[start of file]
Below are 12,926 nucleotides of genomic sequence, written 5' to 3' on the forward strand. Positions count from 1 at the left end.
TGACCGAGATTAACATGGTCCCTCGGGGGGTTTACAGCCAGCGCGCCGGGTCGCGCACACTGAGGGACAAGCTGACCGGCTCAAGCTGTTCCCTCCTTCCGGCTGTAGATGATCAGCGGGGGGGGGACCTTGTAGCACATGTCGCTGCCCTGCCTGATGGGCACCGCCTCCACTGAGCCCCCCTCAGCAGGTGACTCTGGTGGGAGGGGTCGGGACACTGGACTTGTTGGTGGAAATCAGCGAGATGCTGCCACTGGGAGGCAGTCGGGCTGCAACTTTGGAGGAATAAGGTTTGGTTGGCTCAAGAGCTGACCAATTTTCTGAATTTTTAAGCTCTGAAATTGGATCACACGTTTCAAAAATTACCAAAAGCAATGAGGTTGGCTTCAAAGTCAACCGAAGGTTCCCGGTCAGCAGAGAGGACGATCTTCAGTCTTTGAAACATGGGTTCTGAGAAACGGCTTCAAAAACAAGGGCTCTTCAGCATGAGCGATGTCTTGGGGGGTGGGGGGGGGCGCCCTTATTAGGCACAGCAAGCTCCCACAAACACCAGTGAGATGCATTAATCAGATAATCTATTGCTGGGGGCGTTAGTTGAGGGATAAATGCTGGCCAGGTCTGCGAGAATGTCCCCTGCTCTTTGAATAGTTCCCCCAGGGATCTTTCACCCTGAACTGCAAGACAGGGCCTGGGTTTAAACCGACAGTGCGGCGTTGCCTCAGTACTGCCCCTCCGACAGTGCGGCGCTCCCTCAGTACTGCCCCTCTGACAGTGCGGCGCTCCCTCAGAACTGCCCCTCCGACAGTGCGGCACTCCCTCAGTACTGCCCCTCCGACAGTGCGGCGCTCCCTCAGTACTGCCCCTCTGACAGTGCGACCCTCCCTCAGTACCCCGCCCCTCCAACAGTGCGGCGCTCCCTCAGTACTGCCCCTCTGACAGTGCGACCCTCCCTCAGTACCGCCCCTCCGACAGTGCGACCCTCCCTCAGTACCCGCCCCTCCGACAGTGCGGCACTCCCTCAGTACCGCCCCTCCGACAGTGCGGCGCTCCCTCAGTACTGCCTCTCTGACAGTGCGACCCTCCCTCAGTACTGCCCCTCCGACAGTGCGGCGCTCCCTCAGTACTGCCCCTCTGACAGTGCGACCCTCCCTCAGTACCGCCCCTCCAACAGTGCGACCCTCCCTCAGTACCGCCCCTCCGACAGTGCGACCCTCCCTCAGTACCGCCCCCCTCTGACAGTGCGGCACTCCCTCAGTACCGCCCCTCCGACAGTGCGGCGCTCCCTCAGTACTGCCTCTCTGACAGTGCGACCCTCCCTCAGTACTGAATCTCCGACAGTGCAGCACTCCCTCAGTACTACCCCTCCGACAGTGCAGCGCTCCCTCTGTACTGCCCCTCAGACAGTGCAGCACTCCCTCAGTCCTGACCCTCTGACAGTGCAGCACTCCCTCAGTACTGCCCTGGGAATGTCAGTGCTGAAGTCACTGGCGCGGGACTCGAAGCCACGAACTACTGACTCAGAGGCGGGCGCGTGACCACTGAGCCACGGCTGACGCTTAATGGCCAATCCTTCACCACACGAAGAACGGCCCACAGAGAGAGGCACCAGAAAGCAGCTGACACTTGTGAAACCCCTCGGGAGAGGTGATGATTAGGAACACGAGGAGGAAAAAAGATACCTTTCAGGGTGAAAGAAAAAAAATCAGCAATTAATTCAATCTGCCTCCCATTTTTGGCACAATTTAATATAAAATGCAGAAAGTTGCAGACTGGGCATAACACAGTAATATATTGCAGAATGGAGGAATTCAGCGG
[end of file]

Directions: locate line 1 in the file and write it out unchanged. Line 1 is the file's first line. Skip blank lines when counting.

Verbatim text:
Below are 12,926 nucleotides of genomic sequence, written 5' to 3' on the forward strand. Positions count from 1 at the left end.